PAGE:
CHARLOTTE, North Carolina — Rory McIlroy knows what you’re thinking: He doesn’t need four TaylorMade lob wedges to tackle Quail Hollow Club. But there he was on Tuesday morning with four 60s in the bag during a morning practice session.
Phil Mickelson and Dustin Johnson found the winner’s circle with two lob wedges — 60 and 64 degrees, to be exact — over the course of their careers. But four lob wedges?! Four is pure insanity.
It’s easy to look at McIlroy’s short-game setup and wonder what the heck he’s doing. But it’s equally important to remember it’s Tuesday at the Wells Fargo Championship, which means McIlroy can play with a full bag of lob wedges and it wouldn’t matter. Come Thursday, he’ll select one TaylorMade MG3 lob wedge from the bunch and see how it performs.
Only this isn’t just any TaylorMade lob wedge.
As we’ve discussed plenty of times in this space, different wedge grinds can benefit different course conditions, so it’s important to have options. In McIlroy’s case, he’s been on the hunt for the best lobber (and grind) for his game since the end of last year when he started testing different wedges from his past in an attempt to come up with a list of likes and dislikes.
The goal behind the feedback was simple: Provide TaylorMade designers with a blueprint for a future grind.
“[I]t’s probably like 7 to 8 months [since I started testing different wedges], because I started messing around with some of my Nike wedges at the end of last year,” said McIlroy. “There was some stuff I liked about them. When there’s so many variables going on, you have to try and take some variables out to see what you need to do.”
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What McIlroy kept picking up on during the testing sessions was how a wedge grind developed by legendary club maker Mike Taylor kept going through the turf.
“Depending on the conditions, I think that ‘Mike Taylor grind’ is good for all conditions,” McIlroy said. “It’s sort of one where, if you go to the British Open it could be good, and if you go somewhere like Oak Hill in a couple of weeks — where it could be soft — it could be good there too. It’s quite a versatile one, where some of the other soles are more specialized for real tight stuff, or the wide one that’s better for Bermuda. It’s nice to have options.”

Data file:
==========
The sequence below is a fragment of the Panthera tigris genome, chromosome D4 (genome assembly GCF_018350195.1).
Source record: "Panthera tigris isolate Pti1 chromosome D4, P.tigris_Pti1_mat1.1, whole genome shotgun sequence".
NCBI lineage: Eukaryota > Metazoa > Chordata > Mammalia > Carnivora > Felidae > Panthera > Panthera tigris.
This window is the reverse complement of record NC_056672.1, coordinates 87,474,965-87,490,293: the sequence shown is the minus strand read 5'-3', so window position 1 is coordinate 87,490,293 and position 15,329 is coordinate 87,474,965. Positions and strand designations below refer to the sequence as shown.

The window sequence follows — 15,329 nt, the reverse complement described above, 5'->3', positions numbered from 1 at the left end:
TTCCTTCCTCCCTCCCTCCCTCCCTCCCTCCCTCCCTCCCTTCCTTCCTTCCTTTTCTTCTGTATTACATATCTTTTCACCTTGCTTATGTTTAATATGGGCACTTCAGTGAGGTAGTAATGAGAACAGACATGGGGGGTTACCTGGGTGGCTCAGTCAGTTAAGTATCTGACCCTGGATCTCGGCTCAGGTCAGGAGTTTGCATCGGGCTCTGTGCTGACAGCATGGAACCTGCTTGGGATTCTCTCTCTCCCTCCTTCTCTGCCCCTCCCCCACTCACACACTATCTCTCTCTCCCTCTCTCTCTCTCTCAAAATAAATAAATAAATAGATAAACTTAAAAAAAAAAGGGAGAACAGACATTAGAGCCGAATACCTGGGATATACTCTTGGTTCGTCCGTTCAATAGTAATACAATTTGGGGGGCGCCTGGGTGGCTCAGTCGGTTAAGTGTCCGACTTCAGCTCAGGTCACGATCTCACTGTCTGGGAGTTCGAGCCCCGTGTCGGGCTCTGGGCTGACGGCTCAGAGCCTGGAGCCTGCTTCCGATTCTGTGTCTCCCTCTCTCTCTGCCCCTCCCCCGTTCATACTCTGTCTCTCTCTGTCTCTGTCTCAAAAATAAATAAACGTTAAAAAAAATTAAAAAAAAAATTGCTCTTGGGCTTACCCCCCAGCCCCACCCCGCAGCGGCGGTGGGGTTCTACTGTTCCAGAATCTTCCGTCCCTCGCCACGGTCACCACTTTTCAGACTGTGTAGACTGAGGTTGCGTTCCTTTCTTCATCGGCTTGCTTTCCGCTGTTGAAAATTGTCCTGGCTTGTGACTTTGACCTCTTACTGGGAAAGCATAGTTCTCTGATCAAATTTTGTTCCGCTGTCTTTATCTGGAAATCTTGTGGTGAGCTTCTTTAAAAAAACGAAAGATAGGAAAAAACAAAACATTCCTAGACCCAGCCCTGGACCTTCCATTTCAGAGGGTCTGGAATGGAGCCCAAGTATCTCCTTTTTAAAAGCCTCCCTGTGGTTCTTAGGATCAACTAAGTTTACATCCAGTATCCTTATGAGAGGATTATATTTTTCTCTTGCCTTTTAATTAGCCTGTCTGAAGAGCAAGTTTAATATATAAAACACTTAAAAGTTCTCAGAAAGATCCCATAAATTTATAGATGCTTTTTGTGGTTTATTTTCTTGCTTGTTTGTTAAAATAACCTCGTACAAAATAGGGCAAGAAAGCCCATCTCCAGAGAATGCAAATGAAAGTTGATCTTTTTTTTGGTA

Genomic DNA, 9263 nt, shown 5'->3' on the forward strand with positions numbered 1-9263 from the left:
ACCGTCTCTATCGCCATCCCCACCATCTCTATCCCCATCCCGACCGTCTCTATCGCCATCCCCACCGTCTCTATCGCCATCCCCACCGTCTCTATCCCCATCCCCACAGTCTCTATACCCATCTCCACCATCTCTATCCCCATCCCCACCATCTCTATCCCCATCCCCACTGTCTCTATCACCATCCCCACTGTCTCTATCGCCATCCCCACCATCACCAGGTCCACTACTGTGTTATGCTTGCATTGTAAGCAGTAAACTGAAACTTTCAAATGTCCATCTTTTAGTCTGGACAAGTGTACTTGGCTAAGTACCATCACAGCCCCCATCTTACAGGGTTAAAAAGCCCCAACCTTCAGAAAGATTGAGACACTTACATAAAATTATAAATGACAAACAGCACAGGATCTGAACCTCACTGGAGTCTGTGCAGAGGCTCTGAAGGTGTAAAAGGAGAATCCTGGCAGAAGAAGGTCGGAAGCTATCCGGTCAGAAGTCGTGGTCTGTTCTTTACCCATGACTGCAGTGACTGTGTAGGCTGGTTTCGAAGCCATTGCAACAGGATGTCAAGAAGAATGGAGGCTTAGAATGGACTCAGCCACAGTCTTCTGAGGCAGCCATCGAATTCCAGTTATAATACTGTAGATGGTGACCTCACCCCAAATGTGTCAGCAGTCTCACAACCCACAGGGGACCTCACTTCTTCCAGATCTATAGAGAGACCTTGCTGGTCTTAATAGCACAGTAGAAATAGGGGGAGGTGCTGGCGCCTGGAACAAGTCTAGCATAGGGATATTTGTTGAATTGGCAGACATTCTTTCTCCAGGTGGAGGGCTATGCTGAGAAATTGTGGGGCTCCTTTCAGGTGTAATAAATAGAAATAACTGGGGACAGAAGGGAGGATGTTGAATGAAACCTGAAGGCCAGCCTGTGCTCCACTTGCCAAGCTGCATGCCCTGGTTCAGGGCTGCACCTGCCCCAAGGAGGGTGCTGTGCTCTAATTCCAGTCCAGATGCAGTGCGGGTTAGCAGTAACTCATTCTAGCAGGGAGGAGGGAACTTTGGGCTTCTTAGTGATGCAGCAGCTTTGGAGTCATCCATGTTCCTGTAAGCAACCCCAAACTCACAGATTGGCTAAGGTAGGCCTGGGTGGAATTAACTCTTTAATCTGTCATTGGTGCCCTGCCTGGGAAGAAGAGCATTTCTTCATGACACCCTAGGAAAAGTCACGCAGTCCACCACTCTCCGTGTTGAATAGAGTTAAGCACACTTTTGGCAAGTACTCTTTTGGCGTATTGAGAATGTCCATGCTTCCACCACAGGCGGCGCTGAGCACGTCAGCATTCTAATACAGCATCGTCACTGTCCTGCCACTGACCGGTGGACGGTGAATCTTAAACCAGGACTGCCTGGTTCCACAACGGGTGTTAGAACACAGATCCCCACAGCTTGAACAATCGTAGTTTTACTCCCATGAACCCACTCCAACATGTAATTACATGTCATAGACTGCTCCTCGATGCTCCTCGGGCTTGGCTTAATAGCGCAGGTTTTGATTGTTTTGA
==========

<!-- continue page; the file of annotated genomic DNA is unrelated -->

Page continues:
McIlroy’s wedges haven’t generated nearly as much interest as the putter this season — it will once again be a topic of conversation this week as he returns to TaylorMade’s Spider Tour Hydro Blast mallet — but that doesn’t make the changes any less interesting. A part of his game that’s gone missing at times, McIlroy added two Titleist wedges (SM9 54-10S and WedgeWorks 58.06K) to the bag at the beginning of the year in an attempt to tighten up his short game. He went on to win that week in Dubai.
While the wedges seemed to work for a brief period of time, McIlroy kept testing behind the scenes and offering more feedback to TaylorMade’s team. After months of development and at-home testing — including post-Masters — McIlroy confirmed he’s leaning toward using an “RM grind” he co-developed with TaylorMade at Quail Hollow.
“They seem to be performing really nicely,” McIlroy said. “Sort of a combination of things that I’ve had previously, like a little bit of stuff from the Nike wedge, a little bit of stuff from the Vokey wedges, just sort of trying to blend them all together into the components that I like between the two, and coming up with something that’s a little bit of a blend of both, which I think [TaylorMade’s] done really well.
“That sole I’m using – what I’m probably going to use this week – is a sole that I’ve used quite a lot over my career. It’s like that dual-sole M grind. Like all of my Nike stuff was sort of that sole as well. It’s a sole I’m really familiar with, even into the TaylorMade days, that’s what I’ve primarily used. Obviously, I’ve messed around with like a [Titleist] K grind and a T grind this year, but going back to what I know and what I’ve chipped well with, and performed well with. They’ve stamped an RM because it’s my certain head shapes, certain sole, certain leading edge, it’s sort of the stuff we’ve worked on together to get to a good place, and I think we have.”
As for the four 60-degree lob wedges in the bag, they all have slight variations in grind due to the different bounces. So depending on the course conditions this week and beyond, McIlroy has one to match the turf. It’s a nice thing to have for one of the best players on the planet. (It should be noted McIlroy also had a 54-degree “RM” MG3 gap wedge in the bag as well, so the specific grind extends beyond the lob wedge.)
More importantly, McIlroy and TaylorMade appear to have found something that has the potential to stick. With the Wells Fargo Championship and PGA Championship on tap, the four-time major winner will find out soon enough if the work leads to success on the course.
“We’ve put our heads together, and I think got to a really good place,” he said.
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